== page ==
September 24, 2015
Hello readers, and welcome to our Tour Stop for
Very in Pieces by Megan Frazer Blakemore!
We are so thrilled to have Megan on the blog today for a quick Q&A!
Follow the rest of the tour by clicking on the banner above.
Be sure to enter the giveaway found at the end of the post!
Very Sales-Woodruff is done being a good girl. Done being the only responsible one in a family that’s unraveling. Done being the obliging girlfriend in a relationship that’s sinking. Done saying no to what she wants—like Dominic, her rebellious classmate.
With her mom’s drinking, her dad’s extended absences from home, and her younger sister, Ramona, running wild, the path Very has always seen for herself doesn’t seem to matter anymore. At the same time, Very’s grandmother, a poet known less for her work and more for her exploits with the likes of Andy Warhol and Arthur Miller, is slipping away.
If everything else can fall to pieces, why can’t she?
Thanks so much for taking the time and spending time with us here at Chapter by Chapter!
Megan: I am excited to be here, too. My first YA came out in 2009 (Secrets of Truth & Beauty), and the YA book blogging world was just starting to get going. It’s amazing to see how much it has grown.
Describe your book in 140 characters or less (like a Tweet)
Megan: The time has come for Very to decide if her life has been determined for her or if she can write her own story.
What was your inspiration for writing this book? Was it in a dream? A thought while taking a walk?
Megan: I first started thinking about this idea of a house that becomes a sculpture. I had visited a store in Jackson, NH, Ravenwood Curio Shoppe, in which the building is a piece of art in itself, and I started to wonder what it would be like to live in a house like that. Who would build it and why? So that’s where the idea of the bottle cap sculpture came from. At the same time, I was a little obsessed with this song called “Take me to the Riot” by Stars, and started thinking about the character that might be singing that song – that character turned into Dominic. There were really all sorts of pieces I was picking up in different places, and they all came together and grew into a story in my head.
Tell us about the main character.
Megan: Very Sayles-Woodruff is smart, particularly when it comes to math. She follows the rules. In this sense, she was the most autobiographical character I have written. What is different from my life is her family, which is full of creative but unstable people. They rely on her to take care of the day to day details of life. She is fine with that until her grandmother, a famous poet, gets sick, and Very really starts to question her role in the family and in her life in general.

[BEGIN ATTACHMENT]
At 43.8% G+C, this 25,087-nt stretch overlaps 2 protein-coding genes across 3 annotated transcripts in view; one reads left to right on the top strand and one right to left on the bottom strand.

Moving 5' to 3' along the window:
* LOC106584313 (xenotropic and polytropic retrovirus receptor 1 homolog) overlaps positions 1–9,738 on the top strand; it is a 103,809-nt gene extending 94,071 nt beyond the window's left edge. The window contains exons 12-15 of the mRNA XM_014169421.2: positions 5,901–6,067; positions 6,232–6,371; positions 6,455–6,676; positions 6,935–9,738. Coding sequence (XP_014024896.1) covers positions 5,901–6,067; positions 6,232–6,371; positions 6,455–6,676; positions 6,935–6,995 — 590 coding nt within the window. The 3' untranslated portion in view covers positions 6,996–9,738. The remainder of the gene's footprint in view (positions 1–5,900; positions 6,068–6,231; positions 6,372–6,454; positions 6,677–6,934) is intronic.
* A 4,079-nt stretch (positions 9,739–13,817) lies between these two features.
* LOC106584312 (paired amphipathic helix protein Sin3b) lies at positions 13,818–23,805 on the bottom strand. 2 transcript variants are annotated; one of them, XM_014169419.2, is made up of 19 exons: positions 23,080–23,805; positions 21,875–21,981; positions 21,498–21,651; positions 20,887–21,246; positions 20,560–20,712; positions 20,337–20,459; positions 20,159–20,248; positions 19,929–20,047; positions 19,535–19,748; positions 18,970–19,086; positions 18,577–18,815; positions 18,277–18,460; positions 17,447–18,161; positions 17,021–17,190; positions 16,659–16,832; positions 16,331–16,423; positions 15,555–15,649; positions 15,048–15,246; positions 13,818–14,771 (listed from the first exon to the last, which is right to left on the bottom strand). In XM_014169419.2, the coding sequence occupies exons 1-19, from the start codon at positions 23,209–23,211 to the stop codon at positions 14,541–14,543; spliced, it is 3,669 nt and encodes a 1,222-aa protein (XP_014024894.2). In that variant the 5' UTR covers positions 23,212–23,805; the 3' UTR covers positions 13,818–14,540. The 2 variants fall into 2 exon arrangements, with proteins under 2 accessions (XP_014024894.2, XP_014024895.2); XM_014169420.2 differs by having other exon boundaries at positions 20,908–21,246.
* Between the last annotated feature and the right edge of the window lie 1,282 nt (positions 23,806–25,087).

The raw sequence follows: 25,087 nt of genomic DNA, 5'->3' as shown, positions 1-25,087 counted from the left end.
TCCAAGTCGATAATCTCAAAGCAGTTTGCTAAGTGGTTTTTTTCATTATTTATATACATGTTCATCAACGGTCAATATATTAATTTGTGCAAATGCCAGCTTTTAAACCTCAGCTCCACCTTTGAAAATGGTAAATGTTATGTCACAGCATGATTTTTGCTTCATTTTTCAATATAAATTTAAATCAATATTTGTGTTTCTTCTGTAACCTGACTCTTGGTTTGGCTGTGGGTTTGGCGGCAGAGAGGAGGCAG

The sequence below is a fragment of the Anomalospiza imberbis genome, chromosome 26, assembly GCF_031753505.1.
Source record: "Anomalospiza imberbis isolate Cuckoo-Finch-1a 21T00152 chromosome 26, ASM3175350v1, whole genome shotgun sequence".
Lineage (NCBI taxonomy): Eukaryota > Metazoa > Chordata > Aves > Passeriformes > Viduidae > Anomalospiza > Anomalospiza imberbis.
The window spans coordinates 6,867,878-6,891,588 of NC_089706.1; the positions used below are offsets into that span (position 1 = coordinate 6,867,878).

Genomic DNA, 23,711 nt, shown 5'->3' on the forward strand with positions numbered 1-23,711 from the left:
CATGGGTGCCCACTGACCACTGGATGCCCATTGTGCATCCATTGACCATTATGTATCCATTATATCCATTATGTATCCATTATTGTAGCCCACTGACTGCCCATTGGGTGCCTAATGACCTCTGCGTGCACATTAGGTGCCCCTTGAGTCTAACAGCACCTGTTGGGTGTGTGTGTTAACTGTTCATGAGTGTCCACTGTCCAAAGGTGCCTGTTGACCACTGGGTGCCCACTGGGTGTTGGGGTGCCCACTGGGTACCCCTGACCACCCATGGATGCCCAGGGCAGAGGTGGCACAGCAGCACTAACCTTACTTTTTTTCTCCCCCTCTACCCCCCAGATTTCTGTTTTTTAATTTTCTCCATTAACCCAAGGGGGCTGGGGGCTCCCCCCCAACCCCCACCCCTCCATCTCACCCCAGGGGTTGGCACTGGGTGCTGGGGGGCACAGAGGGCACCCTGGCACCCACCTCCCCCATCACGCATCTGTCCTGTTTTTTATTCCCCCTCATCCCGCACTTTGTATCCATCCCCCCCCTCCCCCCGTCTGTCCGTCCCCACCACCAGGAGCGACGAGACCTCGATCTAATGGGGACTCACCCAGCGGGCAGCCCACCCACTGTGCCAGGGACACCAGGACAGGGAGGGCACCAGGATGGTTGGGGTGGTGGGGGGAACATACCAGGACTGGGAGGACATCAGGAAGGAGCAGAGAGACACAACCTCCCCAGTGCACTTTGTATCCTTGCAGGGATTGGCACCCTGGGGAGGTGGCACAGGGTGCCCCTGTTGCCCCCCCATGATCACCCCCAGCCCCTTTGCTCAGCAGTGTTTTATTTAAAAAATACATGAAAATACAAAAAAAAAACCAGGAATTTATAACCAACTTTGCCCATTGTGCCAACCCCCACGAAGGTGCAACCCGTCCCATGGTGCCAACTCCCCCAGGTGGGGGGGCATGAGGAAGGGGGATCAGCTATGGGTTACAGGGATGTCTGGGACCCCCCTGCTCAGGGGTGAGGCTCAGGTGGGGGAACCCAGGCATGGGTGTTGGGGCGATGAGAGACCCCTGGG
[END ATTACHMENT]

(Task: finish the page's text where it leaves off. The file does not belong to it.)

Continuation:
Do you have a favorite quote or specific part in the book that you really love?
Megan: I am not an outliner or plotter, but when I sit down to write each day, I generally have an idea of what I am going to write – where the scene is going to take me. But sometimes I am surprised by what comes out. Something clicks and I have a new idea that takes the scene – or even the whole story – in a different direction. Those moments feel like little gifts and there are a few of those in the book. One of those moments came between Very and her younger sister, Ramona. The two used to be close, but they are growing further and further apart, made worse by the fact that Ramona refuses to spend time with her grandmother. But one night they decide to make dinner for the family. When they were younger, they used to play a lot of make believe games, and as they make dinner, they slip into one of those games, imagining they are the help at a fancy estate. Very plays along, afraid that “this old version of Ramona might disappear into the new one.” She’s afraid of losing her sister, but doesn’t know how to help and this moment shows how she is trying to hold on. That it just popped up one day feels special to me.
Was there a specific part in the book that you had an especially difficult time writing? If so, why?
Megan: Very’s grandmother is a famous poet. I was well into drafting the book before I realized I couldn’t just describe her poetry, I was going to have to include some. That was a huge challenge to me because I am not a poet. It was daunting, really, and one of the parts of the book I am most nervous about.
What sort of projects do you have going on right now. Any new books coming out?
Megan: I also write middle grade and I have a new middle grade coming out in the spring, The Firefly Code, which takes place in a Utopia. I am also working on another YA. I don’t like to talk too much about projects as I work on them, but I can say it’s a road trip book in which a brother and sister go looking for a rock star who has mysteriously disappeared from his tour.
It was great having you on the blog today! We hope you’ll decide to stop by again someday, and we wish you much success in your writing future!!
Megan: Thanks for having me!